Don’t kill the golden gooseSamsung Group Chairman Lee Kun-hee was questioned yesterday by the special prosecutor. Whether the accusations involving him are true or not, he is undeniably Korea’s representative entrepreneur. He made Samsung Electronics the world’s largest DRAM semiconductor manufacturer. Few will disagree that he has served as a locomotive to globalize Korean products around the world. Because he is the exemplar of a Korean businessman, we worry about how that will affect Korea’s image in the world.
The special investigation into the Samsung Group has apparently entered its final stage, the questioning of the chairman. The independent counsel repeatedly extended its investigation period. Because of the extension, we expect the investigators will thoroughly clear up their suspicions in accordance with the law. There is something we should consider deeply. It is the matter between the law and reality. If Samsung is found guilty of committing illegalities, it, of course, must take responsibility. Samsung must accept such a situation humbly. That is the only way for it to move beyond the past.
And yet, there is an obstacle we must overcome. As Venerable Song Wolju, former chief executive of the Korean Buddhist Jogye Order, said, “it is not good to use a knife to quickly treat a wound and make the patient’s condition even more serious.”
It is also necessary to listen to the voices from the recent symposium of the Hayek Society, a gathering of renowned economists, where participants spoke about concerns that “a bull could die while it’s trying to cure its horn.” In other words, we must look at reality. We need to consider a way for Samsung to survive.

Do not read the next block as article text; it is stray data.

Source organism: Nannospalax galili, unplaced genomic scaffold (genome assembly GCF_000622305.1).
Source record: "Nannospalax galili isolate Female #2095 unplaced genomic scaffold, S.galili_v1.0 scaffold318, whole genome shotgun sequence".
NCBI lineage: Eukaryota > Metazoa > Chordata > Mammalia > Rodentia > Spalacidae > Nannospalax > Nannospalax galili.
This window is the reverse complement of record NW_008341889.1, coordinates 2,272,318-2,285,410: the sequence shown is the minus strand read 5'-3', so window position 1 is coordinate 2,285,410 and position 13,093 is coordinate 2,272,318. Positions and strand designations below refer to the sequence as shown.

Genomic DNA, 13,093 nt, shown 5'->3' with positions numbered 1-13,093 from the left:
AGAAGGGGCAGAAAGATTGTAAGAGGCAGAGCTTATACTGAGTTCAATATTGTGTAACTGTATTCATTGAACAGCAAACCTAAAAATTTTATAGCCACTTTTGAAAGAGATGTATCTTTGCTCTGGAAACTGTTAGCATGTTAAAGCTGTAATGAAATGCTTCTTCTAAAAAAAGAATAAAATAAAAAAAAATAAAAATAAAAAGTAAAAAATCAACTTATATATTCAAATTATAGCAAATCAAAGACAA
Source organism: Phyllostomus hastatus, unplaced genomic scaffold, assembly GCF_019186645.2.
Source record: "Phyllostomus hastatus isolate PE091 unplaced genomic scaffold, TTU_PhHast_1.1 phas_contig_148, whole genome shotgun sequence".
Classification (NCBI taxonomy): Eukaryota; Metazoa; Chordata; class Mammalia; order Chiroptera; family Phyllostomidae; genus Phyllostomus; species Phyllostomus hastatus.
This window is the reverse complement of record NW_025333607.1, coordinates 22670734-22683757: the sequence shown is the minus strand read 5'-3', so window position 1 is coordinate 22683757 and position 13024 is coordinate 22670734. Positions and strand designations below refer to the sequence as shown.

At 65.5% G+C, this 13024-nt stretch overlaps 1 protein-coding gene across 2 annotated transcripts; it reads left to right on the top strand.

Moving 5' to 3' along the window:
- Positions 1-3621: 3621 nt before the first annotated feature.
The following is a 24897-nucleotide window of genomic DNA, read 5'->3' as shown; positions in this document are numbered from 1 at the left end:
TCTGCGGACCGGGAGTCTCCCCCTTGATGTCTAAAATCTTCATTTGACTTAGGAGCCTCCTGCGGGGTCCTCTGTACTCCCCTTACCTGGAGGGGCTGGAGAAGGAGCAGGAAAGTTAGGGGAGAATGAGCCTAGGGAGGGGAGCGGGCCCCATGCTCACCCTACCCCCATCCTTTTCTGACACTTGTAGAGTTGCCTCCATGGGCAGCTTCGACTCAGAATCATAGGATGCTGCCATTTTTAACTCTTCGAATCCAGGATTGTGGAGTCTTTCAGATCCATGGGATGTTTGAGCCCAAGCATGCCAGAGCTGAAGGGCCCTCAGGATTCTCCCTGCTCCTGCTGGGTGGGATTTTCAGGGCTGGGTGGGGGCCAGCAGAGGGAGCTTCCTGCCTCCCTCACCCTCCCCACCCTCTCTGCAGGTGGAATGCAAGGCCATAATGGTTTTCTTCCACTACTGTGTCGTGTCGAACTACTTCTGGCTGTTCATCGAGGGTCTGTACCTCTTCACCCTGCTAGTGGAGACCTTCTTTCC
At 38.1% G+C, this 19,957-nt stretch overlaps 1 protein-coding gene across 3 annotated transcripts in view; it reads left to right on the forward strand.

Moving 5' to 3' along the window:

That is not something the independent counsel can do alone. The special prosecutor only reviews cases with the law in mind. That is why we need wisdom. We must not kill the goose that lays golden eggs just because its feathers get stained with dirt.
To this end, we need a national consensus. Fortunately, significant requests have been made from the business community, academia and even the religious community that the independent counsel probe end as soon as possible. Since Lee has submitted to questioning, we should think together how to wrap up the Samsung issue. Not only the government, but also politicians, businessmen, scholars and media must participate in this discussion. The matter is too important to leave in the hands of a whistle-blower and the special prosecutor.